London (EFE).- Half a million workers in the United Kingdom, including teachers, university staff, train and bus drivers, are called to support this Wednesday the biggest strike in a decade to demand better wages.
Although the country has experienced several days of strikes in recent months, today’s is the most important due to the number of employees affected and the variety of sectors that are called.
Rishi Sunak’s conservative government has acknowledged that there will be problems due to the extent of the stoppages, as members of seven unions have voted to go on strike.
Schools forced to close due to lack of staff
Thousands of schools have been forced to close this Wednesday due to lack of staff, which has created difficulties for many parents, forced to take the day off or telework.
Since this morning, pickets have been set up outside railway stations, primary and secondary schools, government departments and universities across the country.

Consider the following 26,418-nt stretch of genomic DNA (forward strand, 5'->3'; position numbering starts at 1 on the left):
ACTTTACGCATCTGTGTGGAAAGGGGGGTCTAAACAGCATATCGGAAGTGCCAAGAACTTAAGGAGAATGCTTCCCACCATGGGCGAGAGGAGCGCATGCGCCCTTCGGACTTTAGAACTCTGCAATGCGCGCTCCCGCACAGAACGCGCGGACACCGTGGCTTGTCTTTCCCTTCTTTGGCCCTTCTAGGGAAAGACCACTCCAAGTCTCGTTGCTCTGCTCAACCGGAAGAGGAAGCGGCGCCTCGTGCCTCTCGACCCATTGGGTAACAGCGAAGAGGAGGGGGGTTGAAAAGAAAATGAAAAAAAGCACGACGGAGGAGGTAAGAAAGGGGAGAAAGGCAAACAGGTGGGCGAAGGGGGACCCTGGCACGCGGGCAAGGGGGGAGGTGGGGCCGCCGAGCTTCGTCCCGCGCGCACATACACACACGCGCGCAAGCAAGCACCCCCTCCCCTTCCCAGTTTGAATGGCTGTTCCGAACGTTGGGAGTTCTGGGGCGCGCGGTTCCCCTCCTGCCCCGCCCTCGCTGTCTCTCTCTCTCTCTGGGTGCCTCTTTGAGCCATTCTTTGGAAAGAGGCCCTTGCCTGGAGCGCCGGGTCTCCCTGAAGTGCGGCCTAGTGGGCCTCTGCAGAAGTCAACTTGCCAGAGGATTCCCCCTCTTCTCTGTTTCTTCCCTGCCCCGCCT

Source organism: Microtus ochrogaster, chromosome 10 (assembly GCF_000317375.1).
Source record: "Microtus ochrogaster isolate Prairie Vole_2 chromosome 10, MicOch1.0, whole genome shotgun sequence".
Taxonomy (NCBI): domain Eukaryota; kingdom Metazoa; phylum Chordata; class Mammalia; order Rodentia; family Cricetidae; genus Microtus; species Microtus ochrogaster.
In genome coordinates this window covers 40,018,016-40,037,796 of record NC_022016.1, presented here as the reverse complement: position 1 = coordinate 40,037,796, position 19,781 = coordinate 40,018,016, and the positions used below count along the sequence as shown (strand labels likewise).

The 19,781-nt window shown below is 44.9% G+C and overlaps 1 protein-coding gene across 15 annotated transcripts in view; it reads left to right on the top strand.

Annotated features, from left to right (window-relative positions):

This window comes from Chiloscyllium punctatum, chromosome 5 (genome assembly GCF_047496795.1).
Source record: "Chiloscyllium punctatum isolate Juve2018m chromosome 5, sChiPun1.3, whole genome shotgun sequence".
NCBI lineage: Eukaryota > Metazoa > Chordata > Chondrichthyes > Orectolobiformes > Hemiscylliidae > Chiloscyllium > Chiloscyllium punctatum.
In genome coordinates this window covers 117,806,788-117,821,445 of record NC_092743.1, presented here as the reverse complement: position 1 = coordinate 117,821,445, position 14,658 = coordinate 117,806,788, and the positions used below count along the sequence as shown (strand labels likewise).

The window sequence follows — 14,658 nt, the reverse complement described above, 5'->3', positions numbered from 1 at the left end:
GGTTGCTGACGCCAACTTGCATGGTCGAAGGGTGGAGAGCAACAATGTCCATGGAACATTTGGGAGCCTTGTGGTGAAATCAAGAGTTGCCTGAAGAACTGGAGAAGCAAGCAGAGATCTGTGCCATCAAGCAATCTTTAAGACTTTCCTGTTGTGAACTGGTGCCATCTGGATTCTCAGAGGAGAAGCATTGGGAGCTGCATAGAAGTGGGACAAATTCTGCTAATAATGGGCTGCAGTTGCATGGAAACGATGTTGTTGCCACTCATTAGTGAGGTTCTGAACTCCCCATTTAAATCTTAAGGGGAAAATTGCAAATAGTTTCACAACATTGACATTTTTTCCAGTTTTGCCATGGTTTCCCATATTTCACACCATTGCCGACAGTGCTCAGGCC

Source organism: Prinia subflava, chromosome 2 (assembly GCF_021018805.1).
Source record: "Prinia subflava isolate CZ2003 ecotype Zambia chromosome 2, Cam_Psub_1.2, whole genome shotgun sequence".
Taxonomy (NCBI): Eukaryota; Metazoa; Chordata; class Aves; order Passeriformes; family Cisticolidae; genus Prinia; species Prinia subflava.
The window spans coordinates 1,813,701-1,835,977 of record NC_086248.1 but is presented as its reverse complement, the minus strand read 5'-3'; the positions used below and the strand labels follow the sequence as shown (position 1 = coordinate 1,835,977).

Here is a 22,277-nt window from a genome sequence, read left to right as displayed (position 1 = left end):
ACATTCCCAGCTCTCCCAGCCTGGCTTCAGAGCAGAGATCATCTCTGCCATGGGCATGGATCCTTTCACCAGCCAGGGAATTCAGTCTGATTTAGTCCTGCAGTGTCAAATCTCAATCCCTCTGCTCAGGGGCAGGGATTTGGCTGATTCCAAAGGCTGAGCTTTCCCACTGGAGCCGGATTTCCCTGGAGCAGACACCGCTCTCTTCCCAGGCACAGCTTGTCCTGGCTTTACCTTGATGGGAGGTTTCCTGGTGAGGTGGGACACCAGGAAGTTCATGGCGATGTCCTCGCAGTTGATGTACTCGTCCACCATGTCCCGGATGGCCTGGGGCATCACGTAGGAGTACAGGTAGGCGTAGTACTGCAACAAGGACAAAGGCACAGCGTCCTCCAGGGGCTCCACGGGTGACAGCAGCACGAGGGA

Likewise, the Trade Union Confederation (TUC, in English) informed today that they will deliver to the Government a letter, signed by 200,000 members of the public, in protest against a new bill, currently in parliament, which seeks to set minimum levels of services during strikes.
TUC General Secretary Paul Nowak said he hoped the protests and strikes would send a strong message to the government about the anger felt by a growing number of workers.
Today, some 23,000 schools have been affected by the strike, while 100,000 civil servants from 124 government departments will not work either.
The train drivers of 14 operators are back on strike today, after they seconded similar measures in recent months.